Sculpture played a big role throughout the evening, as evidenced by another Alberto Giacometti bronze, Buste de homme (Diego au blouson), an exquisite 14-inch-high cast of the artist’s brother and collaborator from 1953 that brought a rocking $14.3 million, more than double its low estimate of $6 million. Five bidders chased the bust, including New York dealer Christopher Eykyn, but it sold to a telephone.

Like its arch-rival Christie’s, Sotheby’s had trouble bringing in ultra-high-value works to the Impressionist and modern arena, though it did assemble a few, such as Claude Monet’s richly atmospheric and decidedly fog-shrouded Charing Cross Bridge (1903), which sold to another anonymous telephone bidder for the evening’s top price, $27.6 million (est. $20 million–$30 million).

Monet painted over 100 London scenes from his hotel room at the Savoy on the Victoria Embankment from 1899 into the early 20th century. This evening’s ravishing composition, depicting two stream-billowing trains crossing the railroad bridge, came backed by a so-called irrevocable bid, assuring it would sell no matter what occurred in the salesroom.
That Monet result exemplified the state of the market, as the lone instance of a work going for over $20 million. Last November, by contrast, Sotheby’s had seven lots that made more than $20 million in the same sale.

Paul Signac’s oil on canvas La Corne d’Or (Constantinople) (The Horn of Gold [Constantinople]) sold for $16.2 million. COURTESY SOTHEBY’S

Even so, in the north-of-$10 million territory, Pablo Picasso’s exuberant and playful composition Nus (1934), depicting three distorted female nude figures cavorting on the beach, sold to another telephone bidder for a surprisingly low $8.8 million hammer, or $9.95 million with fees (est. $12 million–$18 million). The published estimate was evidently too ambitious, and the seller must have adjusted their expectations at the last moment. Back at Sotheby’s New York in November 2004, the picture was bought-in against a presale estimate of $6 million to $8 million.

The top Surrealist entry was René Magritte’s monumental apparition La Legende des siècles (1950), which depicts a giant chair carved out of stone with a tiny chair perched on its edge, like a marooned Barbie doll accessory. The painting unleashed a bidding battle between some five contenders, mostly on the telephone, who were ultimately outgunned by New York private dealer Nancy Whyte, who got it for $8.36 million (est. $4 million–$6 million).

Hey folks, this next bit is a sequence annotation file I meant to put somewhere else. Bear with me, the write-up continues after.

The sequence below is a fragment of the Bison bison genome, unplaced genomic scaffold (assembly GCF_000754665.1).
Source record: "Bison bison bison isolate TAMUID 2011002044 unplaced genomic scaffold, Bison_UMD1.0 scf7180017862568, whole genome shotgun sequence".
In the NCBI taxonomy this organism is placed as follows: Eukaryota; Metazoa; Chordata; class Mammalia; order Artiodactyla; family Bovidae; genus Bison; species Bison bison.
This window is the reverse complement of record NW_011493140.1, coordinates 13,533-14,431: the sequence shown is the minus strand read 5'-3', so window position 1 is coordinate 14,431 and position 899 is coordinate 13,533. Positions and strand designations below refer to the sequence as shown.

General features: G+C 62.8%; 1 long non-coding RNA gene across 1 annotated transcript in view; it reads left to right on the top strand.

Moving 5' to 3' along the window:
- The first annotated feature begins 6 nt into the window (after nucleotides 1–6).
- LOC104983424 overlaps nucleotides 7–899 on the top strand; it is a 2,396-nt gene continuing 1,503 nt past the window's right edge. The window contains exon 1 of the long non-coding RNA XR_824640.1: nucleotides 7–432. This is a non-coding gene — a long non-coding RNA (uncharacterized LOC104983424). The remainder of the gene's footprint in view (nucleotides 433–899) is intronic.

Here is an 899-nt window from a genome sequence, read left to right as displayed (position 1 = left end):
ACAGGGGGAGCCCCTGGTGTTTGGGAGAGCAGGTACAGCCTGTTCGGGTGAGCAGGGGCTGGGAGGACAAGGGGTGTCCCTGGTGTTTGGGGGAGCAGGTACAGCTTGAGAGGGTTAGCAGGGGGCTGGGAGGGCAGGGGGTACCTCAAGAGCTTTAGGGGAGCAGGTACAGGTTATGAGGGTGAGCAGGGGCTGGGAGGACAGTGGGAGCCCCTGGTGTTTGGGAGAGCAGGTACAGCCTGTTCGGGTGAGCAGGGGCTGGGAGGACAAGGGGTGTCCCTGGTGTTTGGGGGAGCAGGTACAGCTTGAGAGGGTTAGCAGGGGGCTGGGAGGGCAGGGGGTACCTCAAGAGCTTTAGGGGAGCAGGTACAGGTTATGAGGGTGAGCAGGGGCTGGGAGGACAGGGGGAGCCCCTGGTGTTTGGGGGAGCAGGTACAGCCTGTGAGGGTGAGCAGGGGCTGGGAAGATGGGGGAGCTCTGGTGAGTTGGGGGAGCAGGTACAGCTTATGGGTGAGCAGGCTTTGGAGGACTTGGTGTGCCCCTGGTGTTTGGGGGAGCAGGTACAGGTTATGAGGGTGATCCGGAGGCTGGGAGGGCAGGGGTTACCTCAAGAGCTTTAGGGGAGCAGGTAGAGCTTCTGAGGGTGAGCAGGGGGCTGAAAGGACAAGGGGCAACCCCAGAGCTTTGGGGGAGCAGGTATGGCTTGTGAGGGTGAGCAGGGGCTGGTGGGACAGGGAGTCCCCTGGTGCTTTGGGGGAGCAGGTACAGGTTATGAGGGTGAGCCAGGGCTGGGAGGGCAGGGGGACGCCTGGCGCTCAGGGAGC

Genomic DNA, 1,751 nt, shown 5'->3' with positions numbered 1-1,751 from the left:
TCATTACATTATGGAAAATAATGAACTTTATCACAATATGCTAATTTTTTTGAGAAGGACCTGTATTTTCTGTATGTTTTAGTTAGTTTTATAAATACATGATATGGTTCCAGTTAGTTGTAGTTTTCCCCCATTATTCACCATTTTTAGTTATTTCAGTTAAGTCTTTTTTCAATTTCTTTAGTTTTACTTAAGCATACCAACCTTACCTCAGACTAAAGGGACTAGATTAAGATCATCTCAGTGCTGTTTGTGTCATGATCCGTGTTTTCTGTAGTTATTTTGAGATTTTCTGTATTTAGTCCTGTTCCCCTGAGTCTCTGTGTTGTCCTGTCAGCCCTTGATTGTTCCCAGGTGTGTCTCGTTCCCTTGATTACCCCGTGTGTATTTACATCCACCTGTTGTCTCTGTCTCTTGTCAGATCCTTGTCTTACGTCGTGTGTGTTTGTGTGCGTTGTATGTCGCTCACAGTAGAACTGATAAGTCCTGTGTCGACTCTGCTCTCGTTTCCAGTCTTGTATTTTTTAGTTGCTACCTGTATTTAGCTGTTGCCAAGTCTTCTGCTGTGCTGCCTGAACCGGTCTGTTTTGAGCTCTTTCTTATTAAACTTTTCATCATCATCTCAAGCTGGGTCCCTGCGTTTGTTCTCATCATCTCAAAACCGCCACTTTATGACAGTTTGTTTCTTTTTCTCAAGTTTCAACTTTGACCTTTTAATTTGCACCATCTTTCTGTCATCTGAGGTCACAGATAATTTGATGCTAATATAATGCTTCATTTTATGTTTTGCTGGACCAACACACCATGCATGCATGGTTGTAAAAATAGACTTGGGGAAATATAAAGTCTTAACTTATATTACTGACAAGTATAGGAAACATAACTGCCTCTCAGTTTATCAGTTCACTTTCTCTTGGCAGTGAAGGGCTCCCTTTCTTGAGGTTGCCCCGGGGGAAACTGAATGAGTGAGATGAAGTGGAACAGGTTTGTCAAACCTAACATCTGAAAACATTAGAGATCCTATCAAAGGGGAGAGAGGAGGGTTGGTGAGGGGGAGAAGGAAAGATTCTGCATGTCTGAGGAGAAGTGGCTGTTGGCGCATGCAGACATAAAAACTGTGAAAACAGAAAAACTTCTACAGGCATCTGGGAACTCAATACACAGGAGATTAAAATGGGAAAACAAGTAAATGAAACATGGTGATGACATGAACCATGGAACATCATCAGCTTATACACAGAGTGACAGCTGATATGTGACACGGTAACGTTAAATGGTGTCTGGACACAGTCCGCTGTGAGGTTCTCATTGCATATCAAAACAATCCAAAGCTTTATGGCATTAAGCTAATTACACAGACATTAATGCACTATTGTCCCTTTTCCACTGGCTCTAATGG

“It’s a great image,” said Whyte as she departed the salesroom, “and has that magic.”

Georges Braque’s rather sinister table top still life Le Hachoir (1941), dominated by a meat cleaver balanced on the edge of the table, sold to London dealer Anthony Brown of Connaught Brown for $860,000 (est. $800,000–$1.2 million), and Joan Miró’s impressively large and color-charged composition Peinture (1952), scaled at 29 by 73 inches and first exhibited at the Pierre Matisse Gallery in New York in 1953, went to a telephone bidder for $3.02 million (est. $3 million–$4 million). International dealer David Nahmad was the underbidder on the Miró.

Gustave Caillebotte’s oil on canvas Richard Gallo et son chien Dick, au Petit-Gennevilliers (Richard Gallo and His Dog Dick, at Petit-Gennevilliers), 1884, sold for $19.7 million. COURTESY SOTHEBY’S

Though not quite a boulevardier, a striding and elegantly dressed figure appears in Gustave Caillebotte’s masterfully composed Richard Gallo et son chien Dick, au Petit-Gennevilliers (1884), which carries with it a sumptuous, reflective, and slow-motion view of the Seine. Gallo’s dog, traveling off-leash, leads the way as a grand homage to man’s best friend. It sold to a telephone bidder for $19.7 million (est. $18 million–$25 million). It also came to market backed by an irrevocable bid.

Given its rarity and large-scale presence, the painting didn’t achieve what it most likely deserved: a higher price.

Tamara de Lempicka’s oil on canvas La Tunique rose (The Red Tunic), 1927, sold for $13.4 million. COURTESY SOTHEBY’S

Another trophy offering, Paul Signac’s dazzling 1907 port view La Corne d’Or (Constantinople), energized by a small armada of boats plying the foreground, sold to yet another telephone bidder for $16.2 million (est. $14 million–$18 million). Patti Wong, chairman of Sotheby’s Asia, was on the telephone to the successful bidder. It also was backed by an irrevocable bid.

As observed by art adviser Stephane Connery, of New York’s Connery & Associates Fine Art, “Sotheby’s did a good job of getting third-party guarantees, but it’s definitely not an ebullient market.”

The sole record went to the solo woman artist featured in the auction, Tamara de Lempicka, whose extravagant and sexy composition La Tunique rose (1927) fetched a whopping $13.4 million (est. $6 million–$8 million). It was last exhibited in 2011 in Rome in the aptly titled “Tamara de Lempicka: The Queen of Modern.”

The evening action resumes on Wednesday at Christie’s postwar and contemporary auction.